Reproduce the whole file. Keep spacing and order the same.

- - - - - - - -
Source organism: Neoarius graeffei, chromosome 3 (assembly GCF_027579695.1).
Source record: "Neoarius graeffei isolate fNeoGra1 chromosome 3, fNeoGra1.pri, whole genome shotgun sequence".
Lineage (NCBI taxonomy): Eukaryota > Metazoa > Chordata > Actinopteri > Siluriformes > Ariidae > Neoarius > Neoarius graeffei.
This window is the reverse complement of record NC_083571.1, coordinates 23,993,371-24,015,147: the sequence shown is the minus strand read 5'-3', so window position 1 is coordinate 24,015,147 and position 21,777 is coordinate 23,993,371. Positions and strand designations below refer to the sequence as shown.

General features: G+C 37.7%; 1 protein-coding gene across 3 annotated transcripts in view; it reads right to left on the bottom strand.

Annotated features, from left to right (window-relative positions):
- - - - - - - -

Source organism: Neoarius graeffei, chromosome 3 (assembly GCF_027579695.1).
Source record: "Neoarius graeffei isolate fNeoGra1 chromosome 3, fNeoGra1.pri, whole genome shotgun sequence".
Lineage (NCBI taxonomy): Eukaryota > Metazoa > Chordata > Actinopteri > Siluriformes > Ariidae > Neoarius > Neoarius graeffei.
This window is the reverse complement of record NC_083571.1, coordinates 23,993,371-24,015,147: the sequence shown is the minus strand read 5'-3', so window position 1 is coordinate 24,015,147 and position 21,777 is coordinate 23,993,371. Positions and strand designations below refer to the sequence as shown.

General features: G+C 37.7%; 1 protein-coding gene across 3 annotated transcripts in view; it reads right to left on the bottom strand.

Annotated features, from left to right (window-relative positions):